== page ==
Man Ray Portraits at the National Portrait Gallery

-This exhibition is now closed-

The National Portrait Gallery’s major retrospective of Man Ray portraits features an impressive range of the influential photographer’s works from 1916 to 1968.

Some of the most interesting photos in the exhibition are those of Man Ray’s assistant and fellow photographer Lee Miller, with whose help Man Ray pioneered the technique of solarisation; a customised overexposure reversing areas of darkness and light, creating such ethereal images as Man Ray’s 1930 portrait of Miller, and used to dramatic effect in his portrait of model Jacqueline Goddard.

Living in both America and Europe during his life, Man Ray’s work reads like a who’s who of this period. From portraits of Dada contemporary Marcel Duchamp in the guise of female alter-ego Belle Haleine in 1921, Man Ray went on to photograph some of the shining lights of modern celebrity culture in New York, Paris, London and Hollywood; just a few examples include Picasso, Coco Chanel, Virginia Woolf, Ava Gardner and Catherine Deneuve. Man Ray made a living through publishing in magazines like Vogue and Vanity Fair, increasing his own fame as well as that of his subjects.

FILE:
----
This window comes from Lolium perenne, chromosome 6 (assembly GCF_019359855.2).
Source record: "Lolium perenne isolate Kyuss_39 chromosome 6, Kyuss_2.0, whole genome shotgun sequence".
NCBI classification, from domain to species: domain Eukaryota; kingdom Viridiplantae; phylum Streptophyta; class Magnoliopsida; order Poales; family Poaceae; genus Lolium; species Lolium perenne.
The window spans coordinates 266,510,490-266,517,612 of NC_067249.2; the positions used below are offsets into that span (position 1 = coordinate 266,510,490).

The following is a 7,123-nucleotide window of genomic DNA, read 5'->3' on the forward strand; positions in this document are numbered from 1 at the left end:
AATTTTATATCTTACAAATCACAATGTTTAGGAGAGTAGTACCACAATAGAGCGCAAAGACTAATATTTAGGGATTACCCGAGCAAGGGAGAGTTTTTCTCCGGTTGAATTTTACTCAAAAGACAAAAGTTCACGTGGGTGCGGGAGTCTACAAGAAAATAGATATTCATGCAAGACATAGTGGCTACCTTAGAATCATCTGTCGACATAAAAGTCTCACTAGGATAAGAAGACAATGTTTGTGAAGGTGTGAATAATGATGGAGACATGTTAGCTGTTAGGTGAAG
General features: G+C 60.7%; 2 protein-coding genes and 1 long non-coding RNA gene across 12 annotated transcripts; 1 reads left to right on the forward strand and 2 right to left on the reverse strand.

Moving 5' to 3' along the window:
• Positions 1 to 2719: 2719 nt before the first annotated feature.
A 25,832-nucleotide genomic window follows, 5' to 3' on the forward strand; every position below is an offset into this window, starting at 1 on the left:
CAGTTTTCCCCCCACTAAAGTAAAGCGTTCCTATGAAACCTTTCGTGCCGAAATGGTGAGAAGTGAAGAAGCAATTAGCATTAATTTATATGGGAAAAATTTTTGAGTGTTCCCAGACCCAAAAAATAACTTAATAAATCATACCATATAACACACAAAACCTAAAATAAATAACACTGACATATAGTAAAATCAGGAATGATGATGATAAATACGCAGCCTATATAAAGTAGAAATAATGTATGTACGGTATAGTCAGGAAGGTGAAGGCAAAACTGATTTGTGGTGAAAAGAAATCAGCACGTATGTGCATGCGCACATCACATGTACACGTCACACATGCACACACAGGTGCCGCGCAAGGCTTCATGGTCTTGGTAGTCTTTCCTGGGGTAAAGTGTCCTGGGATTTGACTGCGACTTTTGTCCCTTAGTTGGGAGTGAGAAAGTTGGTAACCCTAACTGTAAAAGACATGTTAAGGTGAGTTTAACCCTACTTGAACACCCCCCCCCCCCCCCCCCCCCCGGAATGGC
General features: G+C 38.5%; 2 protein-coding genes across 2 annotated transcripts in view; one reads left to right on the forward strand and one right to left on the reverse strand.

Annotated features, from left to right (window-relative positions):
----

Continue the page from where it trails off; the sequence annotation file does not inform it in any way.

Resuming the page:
So many of the images in this exhibition, such as le Violon d’Ingres, are extremely well-known and have been widely reproduced, but this exhibition manages to situate these works in context and evoke some of the original sense of challenge and playfulness that epitomises Man Ray’s Surrealist style.

The exhibition is open until 27 May.